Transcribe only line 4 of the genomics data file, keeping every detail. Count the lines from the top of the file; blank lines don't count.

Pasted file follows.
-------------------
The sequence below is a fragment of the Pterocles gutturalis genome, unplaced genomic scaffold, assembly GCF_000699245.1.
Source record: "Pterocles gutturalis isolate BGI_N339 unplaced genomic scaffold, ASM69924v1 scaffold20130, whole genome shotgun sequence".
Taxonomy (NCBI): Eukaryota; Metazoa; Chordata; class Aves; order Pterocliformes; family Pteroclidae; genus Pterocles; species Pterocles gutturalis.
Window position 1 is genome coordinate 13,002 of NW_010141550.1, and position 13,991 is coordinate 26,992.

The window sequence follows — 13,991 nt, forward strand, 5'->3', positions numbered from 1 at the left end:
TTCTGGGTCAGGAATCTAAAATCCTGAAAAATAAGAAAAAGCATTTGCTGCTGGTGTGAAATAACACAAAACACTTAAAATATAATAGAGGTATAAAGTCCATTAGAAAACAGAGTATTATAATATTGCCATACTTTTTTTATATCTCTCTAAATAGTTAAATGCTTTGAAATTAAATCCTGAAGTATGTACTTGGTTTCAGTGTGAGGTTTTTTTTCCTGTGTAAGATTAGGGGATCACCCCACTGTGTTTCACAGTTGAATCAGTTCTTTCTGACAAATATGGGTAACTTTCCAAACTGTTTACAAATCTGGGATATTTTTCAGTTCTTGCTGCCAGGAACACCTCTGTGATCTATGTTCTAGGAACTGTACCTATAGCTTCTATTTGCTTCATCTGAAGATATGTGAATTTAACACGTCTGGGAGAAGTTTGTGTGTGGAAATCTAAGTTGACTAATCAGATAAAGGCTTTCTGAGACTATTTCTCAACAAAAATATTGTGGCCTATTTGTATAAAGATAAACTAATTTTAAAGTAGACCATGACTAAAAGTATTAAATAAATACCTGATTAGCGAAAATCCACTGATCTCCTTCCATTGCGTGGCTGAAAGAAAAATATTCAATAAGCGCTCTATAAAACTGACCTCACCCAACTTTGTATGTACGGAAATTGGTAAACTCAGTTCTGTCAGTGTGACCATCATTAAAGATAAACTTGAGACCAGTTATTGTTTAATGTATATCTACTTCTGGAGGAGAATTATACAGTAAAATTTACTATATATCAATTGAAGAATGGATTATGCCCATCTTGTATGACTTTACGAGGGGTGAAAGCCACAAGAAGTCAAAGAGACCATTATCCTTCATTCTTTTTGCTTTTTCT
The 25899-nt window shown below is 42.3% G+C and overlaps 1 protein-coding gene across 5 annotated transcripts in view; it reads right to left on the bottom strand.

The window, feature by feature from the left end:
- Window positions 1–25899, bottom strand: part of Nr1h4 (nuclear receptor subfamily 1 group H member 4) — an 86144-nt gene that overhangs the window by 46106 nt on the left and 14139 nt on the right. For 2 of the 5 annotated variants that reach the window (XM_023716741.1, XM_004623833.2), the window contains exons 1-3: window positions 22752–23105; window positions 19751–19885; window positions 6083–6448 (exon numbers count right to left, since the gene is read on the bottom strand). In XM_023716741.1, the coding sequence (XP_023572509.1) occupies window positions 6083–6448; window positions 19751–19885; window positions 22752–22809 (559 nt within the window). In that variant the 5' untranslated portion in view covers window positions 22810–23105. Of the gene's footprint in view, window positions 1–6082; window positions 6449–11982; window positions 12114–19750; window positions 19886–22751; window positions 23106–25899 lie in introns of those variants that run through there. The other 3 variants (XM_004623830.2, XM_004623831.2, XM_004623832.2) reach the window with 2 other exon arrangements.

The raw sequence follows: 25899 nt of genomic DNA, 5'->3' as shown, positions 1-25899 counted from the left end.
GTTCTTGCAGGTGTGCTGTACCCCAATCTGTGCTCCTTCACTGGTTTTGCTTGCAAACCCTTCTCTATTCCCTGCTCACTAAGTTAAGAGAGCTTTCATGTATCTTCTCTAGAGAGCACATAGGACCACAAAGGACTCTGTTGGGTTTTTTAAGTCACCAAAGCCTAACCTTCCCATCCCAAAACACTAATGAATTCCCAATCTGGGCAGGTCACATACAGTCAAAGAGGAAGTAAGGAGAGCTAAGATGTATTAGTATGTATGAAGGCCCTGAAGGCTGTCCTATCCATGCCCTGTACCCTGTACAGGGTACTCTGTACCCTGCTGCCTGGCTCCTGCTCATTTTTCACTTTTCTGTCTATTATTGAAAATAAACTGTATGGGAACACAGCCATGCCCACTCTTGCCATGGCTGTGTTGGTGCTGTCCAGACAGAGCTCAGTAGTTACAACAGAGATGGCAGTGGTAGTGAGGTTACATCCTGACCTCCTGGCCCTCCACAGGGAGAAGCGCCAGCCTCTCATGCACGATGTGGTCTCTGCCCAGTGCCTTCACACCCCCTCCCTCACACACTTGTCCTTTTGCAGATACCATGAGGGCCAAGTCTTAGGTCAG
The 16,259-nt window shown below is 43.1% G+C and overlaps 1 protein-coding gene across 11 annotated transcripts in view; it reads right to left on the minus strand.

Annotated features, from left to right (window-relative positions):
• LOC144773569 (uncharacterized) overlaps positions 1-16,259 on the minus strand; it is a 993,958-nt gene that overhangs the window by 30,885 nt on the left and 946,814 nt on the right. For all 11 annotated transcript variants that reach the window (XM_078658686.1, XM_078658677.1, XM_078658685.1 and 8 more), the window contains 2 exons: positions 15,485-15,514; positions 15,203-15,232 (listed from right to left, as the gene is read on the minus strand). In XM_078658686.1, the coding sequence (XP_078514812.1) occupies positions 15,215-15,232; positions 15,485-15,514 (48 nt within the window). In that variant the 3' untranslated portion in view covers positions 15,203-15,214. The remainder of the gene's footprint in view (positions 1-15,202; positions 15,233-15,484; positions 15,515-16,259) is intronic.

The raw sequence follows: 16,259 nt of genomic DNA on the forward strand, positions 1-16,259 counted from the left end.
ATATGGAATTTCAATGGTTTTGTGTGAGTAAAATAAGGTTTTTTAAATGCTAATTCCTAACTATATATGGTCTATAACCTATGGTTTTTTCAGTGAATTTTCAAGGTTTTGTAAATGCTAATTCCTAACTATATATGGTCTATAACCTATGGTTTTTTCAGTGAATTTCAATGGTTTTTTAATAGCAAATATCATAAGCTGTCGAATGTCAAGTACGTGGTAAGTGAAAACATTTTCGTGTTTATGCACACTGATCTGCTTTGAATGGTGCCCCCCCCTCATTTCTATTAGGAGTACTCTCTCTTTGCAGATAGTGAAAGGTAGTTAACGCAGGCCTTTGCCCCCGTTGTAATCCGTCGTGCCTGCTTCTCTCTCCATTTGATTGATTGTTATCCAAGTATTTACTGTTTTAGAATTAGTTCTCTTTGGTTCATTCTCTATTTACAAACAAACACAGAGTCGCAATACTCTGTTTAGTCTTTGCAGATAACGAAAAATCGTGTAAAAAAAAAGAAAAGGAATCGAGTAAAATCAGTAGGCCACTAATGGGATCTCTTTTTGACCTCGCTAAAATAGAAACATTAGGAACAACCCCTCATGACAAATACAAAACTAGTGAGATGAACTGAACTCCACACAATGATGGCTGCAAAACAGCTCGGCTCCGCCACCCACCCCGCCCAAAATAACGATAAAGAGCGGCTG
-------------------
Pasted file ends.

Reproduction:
Window position 1 is genome coordinate 13,002 of NW_010141550.1, and position 13,991 is coordinate 26,992.